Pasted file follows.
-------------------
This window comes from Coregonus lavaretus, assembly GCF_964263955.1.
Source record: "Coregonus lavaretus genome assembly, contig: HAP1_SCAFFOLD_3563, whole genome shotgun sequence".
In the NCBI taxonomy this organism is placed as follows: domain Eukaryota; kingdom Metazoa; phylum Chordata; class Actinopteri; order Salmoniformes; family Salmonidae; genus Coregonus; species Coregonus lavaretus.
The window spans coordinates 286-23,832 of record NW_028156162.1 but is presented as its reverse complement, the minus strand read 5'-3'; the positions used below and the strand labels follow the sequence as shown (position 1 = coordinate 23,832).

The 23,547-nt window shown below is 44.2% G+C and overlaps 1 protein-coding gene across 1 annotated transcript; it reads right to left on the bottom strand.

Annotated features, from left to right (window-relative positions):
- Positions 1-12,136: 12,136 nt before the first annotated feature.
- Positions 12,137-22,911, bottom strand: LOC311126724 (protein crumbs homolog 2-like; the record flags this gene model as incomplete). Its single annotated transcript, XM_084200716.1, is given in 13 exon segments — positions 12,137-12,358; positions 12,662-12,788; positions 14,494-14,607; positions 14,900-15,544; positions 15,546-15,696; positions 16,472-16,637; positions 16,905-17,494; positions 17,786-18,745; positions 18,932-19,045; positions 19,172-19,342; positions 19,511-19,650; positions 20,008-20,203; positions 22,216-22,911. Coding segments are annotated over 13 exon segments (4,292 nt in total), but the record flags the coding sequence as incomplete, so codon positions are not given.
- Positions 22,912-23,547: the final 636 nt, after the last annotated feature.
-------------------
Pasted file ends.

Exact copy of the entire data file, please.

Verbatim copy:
This window comes from Coregonus lavaretus, assembly GCF_964263955.1.
Source record: "Coregonus lavaretus genome assembly, contig: HAP1_SCAFFOLD_3563, whole genome shotgun sequence".
In the NCBI taxonomy this organism is placed as follows: domain Eukaryota; kingdom Metazoa; phylum Chordata; class Actinopteri; order Salmoniformes; family Salmonidae; genus Coregonus; species Coregonus lavaretus.
The window spans coordinates 286-23,832 of record NW_028156162.1 but is presented as its reverse complement, the minus strand read 5'-3'; the positions used below and the strand labels follow the sequence as shown (position 1 = coordinate 23,832).

The 23,547-nt window shown below is 44.2% G+C and overlaps 1 protein-coding gene across 1 annotated transcript; it reads right to left on the bottom strand.

Annotated features, from left to right (window-relative positions):
- Positions 1-12,136: 12,136 nt before the first annotated feature.
- Positions 12,137-22,911, bottom strand: LOC311126724 (protein crumbs homolog 2-like; the record flags this gene model as incomplete). Its single annotated transcript, XM_084200716.1, is given in 13 exon segments — positions 12,137-12,358; positions 12,662-12,788; positions 14,494-14,607; positions 14,900-15,544; positions 15,546-15,696; positions 16,472-16,637; positions 16,905-17,494; positions 17,786-18,745; positions 18,932-19,045; positions 19,172-19,342; positions 19,511-19,650; positions 20,008-20,203; positions 22,216-22,911. Coding segments are annotated over 13 exon segments (4,292 nt in total), but the record flags the coding sequence as incomplete, so codon positions are not given.
- Positions 22,912-23,547: the final 636 nt, after the last annotated feature.